All Roads lead to wine…or they should

I have had some of my best experiences this way armed mostly with a GPS, wine map, and sometimes just on a road following signs that hopefully lead to an amazing winery.

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One of greatest benefits to travel is wine. At least for me it is and if you are lucky enough to be traveling to a wine producing region, well then the sky may literally be the limit. I have already written about wine tours but what do you do if an organized tour just isn’t your thing but you love wine? Luckily there are options!

My experience with wine tasting directly at the vineyards/wineries so far has been either in France and Canada. Both these countries has multiple wine producing regions with very very different wine characteristics. So pick an area you may be interested in or even better, just pick and area and try something new. In this post I will focus on France but Canada has some really interesting wine regions that I will save for later.

France is a wine tasters idea of heaven, so many regions, so many wineries, where should you possibly start? I don’t have an answer other than just dive in. The very first time we tried wine at wineries was a complete and utter accident but has set me on a path for my very favourite travel activity to date. Now when ever I travel I make sure I have sometime just to explore local wineries.

Back in 2010, I had no idea. @benton8tor an I were in Provence exploring local villages and we stopped at a wine store in Lancon de Provence,. It was the Cave Des Coteaux De Lancon. I couldn’t believe my luck, all this wine and at prices that are actually cheaper than water. Could a bottle of wine actually be 3 euros?europe-june-2010-196 turns out yes and it was an very enjoyable wine at that. However the real bonus was a map of different wineries in the region that the proprietor gave to us. She encouraged us to visit the different vineyards in Provence. Many produced olive oil as well as wine. That afternoon, we visited 3. All were very welcoming and let us taste wine as well as olive oil. Tasting or dégustation is most often free and the added advantage is that you can pick which wines you want to try rather than having then chosen for you. That day we went home with new wines, chats with the staff about the wines and even some pottery. The olive oil was good too.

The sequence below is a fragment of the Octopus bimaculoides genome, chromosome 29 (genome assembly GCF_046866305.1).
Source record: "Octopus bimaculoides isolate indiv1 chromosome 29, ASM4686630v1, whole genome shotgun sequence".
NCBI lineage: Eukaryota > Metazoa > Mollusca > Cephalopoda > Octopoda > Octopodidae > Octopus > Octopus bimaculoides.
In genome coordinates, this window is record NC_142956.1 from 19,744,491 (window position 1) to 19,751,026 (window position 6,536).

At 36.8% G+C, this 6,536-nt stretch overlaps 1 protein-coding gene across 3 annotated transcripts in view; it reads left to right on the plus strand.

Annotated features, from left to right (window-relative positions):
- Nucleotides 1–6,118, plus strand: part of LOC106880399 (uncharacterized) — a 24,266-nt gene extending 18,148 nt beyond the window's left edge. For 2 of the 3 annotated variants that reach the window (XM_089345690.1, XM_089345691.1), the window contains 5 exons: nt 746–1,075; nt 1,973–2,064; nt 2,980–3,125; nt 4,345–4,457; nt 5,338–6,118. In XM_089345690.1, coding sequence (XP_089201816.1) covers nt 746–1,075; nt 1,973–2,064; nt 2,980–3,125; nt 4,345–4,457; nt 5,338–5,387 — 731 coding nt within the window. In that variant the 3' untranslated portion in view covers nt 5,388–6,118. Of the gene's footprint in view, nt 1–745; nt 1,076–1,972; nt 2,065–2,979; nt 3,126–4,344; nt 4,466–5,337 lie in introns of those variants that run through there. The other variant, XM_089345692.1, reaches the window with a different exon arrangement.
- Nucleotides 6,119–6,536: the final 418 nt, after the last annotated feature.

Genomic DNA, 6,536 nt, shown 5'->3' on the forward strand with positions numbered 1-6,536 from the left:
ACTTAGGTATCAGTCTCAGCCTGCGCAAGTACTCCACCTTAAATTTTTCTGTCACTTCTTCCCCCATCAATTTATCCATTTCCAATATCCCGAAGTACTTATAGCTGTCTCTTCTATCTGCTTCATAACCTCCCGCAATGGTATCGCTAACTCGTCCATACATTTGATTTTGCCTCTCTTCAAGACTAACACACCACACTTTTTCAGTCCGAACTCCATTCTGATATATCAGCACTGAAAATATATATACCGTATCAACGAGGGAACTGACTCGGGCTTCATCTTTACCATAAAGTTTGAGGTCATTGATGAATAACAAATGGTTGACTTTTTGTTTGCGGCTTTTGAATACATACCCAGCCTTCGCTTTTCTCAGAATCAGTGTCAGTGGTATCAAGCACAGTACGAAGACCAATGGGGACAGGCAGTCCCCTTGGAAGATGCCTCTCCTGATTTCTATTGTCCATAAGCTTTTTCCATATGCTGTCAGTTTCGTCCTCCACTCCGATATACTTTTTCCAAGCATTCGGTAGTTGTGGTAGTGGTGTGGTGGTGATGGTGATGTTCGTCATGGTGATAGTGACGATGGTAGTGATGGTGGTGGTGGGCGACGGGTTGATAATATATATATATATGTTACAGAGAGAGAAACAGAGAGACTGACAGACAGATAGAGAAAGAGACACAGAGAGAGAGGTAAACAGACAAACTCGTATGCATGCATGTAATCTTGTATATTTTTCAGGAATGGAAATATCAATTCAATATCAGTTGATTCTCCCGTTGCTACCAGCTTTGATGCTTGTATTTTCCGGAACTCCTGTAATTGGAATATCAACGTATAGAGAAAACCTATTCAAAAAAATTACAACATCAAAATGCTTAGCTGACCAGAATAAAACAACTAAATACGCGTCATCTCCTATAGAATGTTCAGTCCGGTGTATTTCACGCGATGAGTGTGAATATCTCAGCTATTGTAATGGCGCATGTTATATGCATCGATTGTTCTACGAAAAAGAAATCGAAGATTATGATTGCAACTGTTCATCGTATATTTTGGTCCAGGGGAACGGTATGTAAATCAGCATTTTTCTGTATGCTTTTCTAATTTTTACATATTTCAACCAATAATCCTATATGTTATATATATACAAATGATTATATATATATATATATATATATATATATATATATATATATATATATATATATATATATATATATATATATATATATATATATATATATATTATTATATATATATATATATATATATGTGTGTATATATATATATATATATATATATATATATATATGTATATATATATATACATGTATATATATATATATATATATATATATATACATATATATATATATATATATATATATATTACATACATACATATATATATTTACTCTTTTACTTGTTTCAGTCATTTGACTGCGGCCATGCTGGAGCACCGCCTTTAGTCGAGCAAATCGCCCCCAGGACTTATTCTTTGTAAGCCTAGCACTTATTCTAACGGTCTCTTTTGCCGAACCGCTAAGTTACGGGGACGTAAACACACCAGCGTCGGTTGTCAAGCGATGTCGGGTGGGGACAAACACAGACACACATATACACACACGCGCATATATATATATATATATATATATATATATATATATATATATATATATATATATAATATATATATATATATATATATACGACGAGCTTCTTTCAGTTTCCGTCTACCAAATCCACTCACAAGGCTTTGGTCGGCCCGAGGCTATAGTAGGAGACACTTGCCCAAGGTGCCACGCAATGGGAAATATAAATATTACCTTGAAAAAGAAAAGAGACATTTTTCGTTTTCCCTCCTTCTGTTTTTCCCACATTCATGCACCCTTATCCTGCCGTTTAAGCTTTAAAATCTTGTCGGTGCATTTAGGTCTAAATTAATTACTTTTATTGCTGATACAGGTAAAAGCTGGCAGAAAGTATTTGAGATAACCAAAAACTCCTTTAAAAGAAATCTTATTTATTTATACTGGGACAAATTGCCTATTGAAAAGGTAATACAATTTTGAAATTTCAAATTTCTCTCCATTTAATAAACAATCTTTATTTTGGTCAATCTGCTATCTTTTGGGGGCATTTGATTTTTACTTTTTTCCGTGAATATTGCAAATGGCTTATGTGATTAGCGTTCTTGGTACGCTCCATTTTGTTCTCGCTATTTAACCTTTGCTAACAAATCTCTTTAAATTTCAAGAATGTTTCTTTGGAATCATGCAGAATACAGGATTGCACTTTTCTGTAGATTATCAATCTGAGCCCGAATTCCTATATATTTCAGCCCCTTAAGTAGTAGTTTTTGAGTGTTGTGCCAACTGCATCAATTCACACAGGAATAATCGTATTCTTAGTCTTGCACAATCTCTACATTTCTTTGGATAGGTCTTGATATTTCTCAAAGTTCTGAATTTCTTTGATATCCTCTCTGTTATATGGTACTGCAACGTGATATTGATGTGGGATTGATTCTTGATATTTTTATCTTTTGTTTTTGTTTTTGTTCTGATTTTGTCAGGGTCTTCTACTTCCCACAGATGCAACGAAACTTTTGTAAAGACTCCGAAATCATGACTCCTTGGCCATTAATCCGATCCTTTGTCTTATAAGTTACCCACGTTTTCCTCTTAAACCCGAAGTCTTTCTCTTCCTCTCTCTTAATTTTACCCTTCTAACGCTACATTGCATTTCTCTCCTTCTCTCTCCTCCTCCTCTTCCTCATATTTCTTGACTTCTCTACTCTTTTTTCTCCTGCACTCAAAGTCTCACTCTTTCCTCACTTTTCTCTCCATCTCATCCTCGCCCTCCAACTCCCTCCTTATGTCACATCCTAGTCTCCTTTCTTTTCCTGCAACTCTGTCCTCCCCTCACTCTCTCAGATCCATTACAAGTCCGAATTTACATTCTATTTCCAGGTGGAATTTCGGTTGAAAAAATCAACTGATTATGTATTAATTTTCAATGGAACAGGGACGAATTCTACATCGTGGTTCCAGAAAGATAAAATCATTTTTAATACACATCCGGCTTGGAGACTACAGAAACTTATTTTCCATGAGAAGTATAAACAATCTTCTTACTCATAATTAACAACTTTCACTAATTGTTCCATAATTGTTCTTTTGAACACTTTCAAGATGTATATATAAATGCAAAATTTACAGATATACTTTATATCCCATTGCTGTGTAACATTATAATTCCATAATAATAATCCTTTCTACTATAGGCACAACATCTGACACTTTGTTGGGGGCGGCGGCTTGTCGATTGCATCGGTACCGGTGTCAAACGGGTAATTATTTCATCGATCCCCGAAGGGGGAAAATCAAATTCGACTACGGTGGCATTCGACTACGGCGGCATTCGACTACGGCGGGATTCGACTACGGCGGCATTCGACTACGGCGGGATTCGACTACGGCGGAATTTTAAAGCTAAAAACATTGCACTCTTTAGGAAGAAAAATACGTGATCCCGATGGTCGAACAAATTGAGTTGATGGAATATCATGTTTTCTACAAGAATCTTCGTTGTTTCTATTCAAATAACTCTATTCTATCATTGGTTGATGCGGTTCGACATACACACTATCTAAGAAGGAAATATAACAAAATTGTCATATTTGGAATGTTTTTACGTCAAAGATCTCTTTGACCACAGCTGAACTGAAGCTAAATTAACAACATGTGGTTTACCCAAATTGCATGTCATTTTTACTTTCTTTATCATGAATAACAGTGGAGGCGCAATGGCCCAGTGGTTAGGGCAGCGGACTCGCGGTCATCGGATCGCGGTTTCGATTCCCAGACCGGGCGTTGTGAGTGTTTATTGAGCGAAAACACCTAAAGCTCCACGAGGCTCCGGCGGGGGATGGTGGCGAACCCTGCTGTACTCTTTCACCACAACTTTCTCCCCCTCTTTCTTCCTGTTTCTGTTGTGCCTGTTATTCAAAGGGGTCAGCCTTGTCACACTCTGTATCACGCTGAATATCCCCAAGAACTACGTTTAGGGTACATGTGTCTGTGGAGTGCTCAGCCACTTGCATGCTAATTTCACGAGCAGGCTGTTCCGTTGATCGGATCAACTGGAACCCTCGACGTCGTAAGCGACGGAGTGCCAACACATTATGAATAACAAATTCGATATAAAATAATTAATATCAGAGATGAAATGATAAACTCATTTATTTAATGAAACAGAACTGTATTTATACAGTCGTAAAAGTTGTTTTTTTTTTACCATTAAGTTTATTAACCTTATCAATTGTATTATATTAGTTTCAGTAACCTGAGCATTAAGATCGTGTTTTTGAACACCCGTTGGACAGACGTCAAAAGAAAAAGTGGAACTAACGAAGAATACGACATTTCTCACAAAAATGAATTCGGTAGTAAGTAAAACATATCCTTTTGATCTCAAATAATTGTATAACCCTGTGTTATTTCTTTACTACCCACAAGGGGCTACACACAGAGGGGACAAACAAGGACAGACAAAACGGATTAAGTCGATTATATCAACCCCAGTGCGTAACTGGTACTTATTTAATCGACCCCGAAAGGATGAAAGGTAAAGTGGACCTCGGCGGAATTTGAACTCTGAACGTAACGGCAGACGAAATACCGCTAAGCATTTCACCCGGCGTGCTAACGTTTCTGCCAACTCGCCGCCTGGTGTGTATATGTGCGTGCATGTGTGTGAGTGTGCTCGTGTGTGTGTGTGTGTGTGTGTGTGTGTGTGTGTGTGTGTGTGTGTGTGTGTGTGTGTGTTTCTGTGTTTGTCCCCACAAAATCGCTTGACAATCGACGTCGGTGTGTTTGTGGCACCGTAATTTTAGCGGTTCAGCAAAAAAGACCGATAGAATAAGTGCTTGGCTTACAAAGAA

Sine then I have had some pretty amazing experiences tasting wine. Most tourist offices will provide you with a map or if you are driving you may see a sign that says dégustation and if you are like me you will then scream at your travel companion ‘STOP STOP STOP! PULL IN NOW.’ This means you are cool and collected wine connoisseur and not at all an obsessive wine stalker who may have lost touch with reality in the search for the perfect wine. It may also be pertinent to explain to your driver that an accident isn’t imminent. They will appreciate that.

I have had some of my best experiences this way armed mostly with a GPS, wine map, and sometimes just on a road following signs that hopefully lead to an amazing vineyard.

In Minervois I have tasted delicious wines in the owner’s kitchen. I have had lovely conversationsimg_4969 with small producers in Bandol and Provence. I tasted Rose, something I never thought I would like. I was wrong. I have had some lovely, easy to drink reds from Provence, Some complex wines from the Rhone and crisp whites in Alsace. The point is just to try, to chat and to enjoy.  Ben learned how to get a cork out with out a corkscrew (make sure you have a shoe).  I have even followed what no longer seemed to be a road in Armagnac to taste Armagnac, flocs, and lovely lovely reds from Gascony. I have also chatted with winemakers who love their product and just want you to love it too. Wine tasting directly at the wineries gives the opportunity to have some of the best service and really you get to chat about their wine. They will be more than happy to show it off and have you love it too.

Some tips for wine tasting include:

  1. Depending on the region or the winery check whether or not you need to book a tour. In some of the bigger or better known wineries they may require a booking, not just showing up. However if they have a sign out front saying degustaton, you are probably safe just to roll in.
  2.  Ask their opinion for what order to taste the wines. They know the wines best and will help you get the most out of the experience.
  3. Make sure you have someone to drive.
  4. Take a chance! Some wineries will be very small and rustic, others big operations but don’t assume one is better than the other Just try!

Some wineries I recommend include:

  1. Chateau la Nerthe http://www.chateaulanerthe.fr/ in Chateauneuf de pape. Beautiful grounds, very friendly staff and amazing bold wines.
  2. Chateau de Vauclaire in Provence http://www.chateaudevauclaire.com/ Friendly, unassuming and amazing wines. Don’t miss.
  3. Le Galantin in Bandol. Small winery with ridiculously inexpensive and remarkably tasty wines. Service is amazing and you will find many locals as customers. http://www.le-galantin.com/
  4. Domaine Grand Comte in Armagnac. Producer of wine wines, Flocs and Armagnac and you can taste them all. Hard to find but truly modern, beautiful vineyard. Close to Auch.http://www.domaine-grand-comte.fr/
  5. Domaine de L’Olivette http://www.domaine-olivette.com/ a lovely winery in Bandol with one of my all time favourite redsimg_4968

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